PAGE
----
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Worth reading: Thinking Critically about ME research

Keela Too

Sally Burch
Short read. Well said that man!


The laziest kind of statistical research is that which relies solely on presenting the results of statistical tests, without making any meaningfull effort to critically interpret the results. Prima facie acceptance, without critical inquiry, leads to noise being misidentified as meaningful, to bad science and bad policy.

With that in mind, it is worth taking a look at an article by Crawley et al (2017) published on 20 September 2017 in Archives of Disease in Childhood , investigating the effectiveness of the Lightning Process for children with myalgic encephalitis (ME, also known as Chronic Fatigue Syndrome or CFS)."

continues at link.
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Good article, made more comprehensive and hard hitting by the addition of a comment by @Valentijn who spells out the inappropriateness of using questionnaires after a 'treatment' that involves brainwashing and magical thinking. Thanks to both.

Edit to add: I applaud blogs like this, but wonder whether anyone but the ME community will read them.
My comment:
Excellent article, thank you! One point I disagree on is that Crawley almost certainly did take the placebo effect into account - these treatments rely on it, and the outcome measurements used often deliberately exploit it. In both LP and illness-denial CBT, patients are told that they can make themselves better if they believe it. They are taught to ignore symptoms, and even to deny them to others. It is implied to varying degrees, if not stated outright, that a failure to recover is a failure of the patient.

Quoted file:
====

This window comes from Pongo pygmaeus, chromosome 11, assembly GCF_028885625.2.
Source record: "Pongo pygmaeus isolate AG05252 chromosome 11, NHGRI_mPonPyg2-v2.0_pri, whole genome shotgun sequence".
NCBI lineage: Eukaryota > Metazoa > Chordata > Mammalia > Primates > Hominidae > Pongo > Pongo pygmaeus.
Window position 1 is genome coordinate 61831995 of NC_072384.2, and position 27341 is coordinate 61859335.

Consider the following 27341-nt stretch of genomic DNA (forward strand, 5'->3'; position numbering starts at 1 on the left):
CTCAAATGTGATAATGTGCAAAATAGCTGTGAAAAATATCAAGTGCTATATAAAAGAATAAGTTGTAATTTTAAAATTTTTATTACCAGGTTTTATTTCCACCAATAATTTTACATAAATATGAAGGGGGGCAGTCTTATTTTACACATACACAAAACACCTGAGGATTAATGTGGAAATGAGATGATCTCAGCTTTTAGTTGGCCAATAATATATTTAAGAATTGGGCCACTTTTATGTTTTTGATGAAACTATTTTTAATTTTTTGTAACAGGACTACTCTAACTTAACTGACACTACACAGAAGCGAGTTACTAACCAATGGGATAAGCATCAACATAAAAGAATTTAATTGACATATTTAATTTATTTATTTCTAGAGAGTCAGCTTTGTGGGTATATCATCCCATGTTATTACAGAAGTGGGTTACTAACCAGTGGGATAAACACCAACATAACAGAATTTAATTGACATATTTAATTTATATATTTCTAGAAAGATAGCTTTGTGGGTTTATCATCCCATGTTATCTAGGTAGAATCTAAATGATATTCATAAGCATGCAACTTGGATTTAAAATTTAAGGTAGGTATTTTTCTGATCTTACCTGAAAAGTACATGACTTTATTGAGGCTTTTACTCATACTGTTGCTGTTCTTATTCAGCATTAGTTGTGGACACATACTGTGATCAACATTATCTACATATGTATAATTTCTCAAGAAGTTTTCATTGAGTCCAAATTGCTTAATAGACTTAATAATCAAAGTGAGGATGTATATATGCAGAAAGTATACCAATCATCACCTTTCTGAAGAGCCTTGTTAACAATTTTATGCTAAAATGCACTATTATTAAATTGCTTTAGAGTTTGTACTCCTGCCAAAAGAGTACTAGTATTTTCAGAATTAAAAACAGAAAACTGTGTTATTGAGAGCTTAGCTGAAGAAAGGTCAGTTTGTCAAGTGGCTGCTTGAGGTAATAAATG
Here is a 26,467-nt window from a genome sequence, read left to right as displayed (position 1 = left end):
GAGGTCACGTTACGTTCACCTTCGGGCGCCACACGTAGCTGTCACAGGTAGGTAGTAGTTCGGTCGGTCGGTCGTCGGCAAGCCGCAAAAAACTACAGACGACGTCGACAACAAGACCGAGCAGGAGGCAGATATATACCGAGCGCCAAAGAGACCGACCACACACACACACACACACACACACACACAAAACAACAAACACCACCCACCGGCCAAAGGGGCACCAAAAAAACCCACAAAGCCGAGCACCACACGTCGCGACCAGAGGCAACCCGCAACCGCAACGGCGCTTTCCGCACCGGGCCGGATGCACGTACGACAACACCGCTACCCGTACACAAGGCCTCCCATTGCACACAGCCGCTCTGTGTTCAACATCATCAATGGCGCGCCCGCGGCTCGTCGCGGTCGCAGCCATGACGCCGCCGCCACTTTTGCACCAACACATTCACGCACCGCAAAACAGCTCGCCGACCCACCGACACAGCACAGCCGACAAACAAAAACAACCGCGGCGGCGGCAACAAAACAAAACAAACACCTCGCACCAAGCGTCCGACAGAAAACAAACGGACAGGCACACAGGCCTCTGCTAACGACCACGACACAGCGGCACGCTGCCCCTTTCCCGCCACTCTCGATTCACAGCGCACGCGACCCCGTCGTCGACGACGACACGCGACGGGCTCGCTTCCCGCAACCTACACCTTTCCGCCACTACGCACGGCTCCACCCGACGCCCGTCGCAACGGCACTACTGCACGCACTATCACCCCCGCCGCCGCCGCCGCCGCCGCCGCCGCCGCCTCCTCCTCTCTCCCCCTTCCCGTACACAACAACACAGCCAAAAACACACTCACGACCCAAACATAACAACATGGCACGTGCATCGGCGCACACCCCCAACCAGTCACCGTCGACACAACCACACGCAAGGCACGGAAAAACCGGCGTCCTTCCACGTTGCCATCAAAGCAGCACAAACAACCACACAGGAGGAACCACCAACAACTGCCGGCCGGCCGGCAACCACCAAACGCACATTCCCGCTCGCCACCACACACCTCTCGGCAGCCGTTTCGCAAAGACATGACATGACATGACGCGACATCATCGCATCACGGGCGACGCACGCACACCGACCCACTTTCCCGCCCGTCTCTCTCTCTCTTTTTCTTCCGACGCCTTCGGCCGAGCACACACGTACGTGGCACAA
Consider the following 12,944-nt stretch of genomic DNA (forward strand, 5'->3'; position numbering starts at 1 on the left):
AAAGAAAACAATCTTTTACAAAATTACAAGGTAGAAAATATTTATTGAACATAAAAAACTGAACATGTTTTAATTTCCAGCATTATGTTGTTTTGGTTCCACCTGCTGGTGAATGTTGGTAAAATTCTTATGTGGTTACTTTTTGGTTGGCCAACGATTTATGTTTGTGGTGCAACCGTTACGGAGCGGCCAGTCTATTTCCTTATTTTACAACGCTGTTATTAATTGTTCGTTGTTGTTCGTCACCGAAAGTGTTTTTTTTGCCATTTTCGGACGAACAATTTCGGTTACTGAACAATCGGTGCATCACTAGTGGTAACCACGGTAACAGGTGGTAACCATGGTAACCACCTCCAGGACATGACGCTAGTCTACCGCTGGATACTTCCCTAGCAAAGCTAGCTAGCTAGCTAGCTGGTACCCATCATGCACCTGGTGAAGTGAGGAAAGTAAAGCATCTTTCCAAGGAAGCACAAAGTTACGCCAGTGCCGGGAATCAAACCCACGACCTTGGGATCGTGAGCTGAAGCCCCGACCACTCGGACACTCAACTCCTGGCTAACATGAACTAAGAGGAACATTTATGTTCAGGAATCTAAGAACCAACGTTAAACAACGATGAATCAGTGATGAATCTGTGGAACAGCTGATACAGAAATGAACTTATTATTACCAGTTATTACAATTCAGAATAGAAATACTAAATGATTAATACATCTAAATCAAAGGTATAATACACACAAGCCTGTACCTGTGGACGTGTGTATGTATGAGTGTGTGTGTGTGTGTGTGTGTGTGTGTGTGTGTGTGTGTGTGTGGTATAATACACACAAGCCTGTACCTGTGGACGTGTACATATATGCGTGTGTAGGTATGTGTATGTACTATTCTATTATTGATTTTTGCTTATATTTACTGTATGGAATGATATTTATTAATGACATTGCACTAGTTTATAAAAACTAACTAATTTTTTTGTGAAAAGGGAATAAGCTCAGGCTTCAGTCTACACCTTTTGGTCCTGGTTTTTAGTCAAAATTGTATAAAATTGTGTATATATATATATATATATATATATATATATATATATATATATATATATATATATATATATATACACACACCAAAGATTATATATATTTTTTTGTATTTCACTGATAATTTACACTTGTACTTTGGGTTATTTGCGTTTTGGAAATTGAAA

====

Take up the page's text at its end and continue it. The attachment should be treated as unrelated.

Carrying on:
After receiving this intensive brain-washing, the patient is then quizzed on whether or not they have the symptoms that they have been taught to deny if they really want to recover. Those patients trying their very best to make the miracle work, and those who want to please a nice therapist, will do their best to deny symptoms. Accordingly, the questionnaires used to evaluate the effectiveness of the treatments are grossly inappropriate.

But this is not an accident, and it goes far beyond a placebo effect. It is the deliberate psychological manipulation and exploitation of patients, in this case children. It is outrageous that people using such methods are allowed to see patients in their clinics, much less be funded to carry out glaringly unethical research upon them. The institutions enabling, financing, and promoting such practices have a great deal to answer for.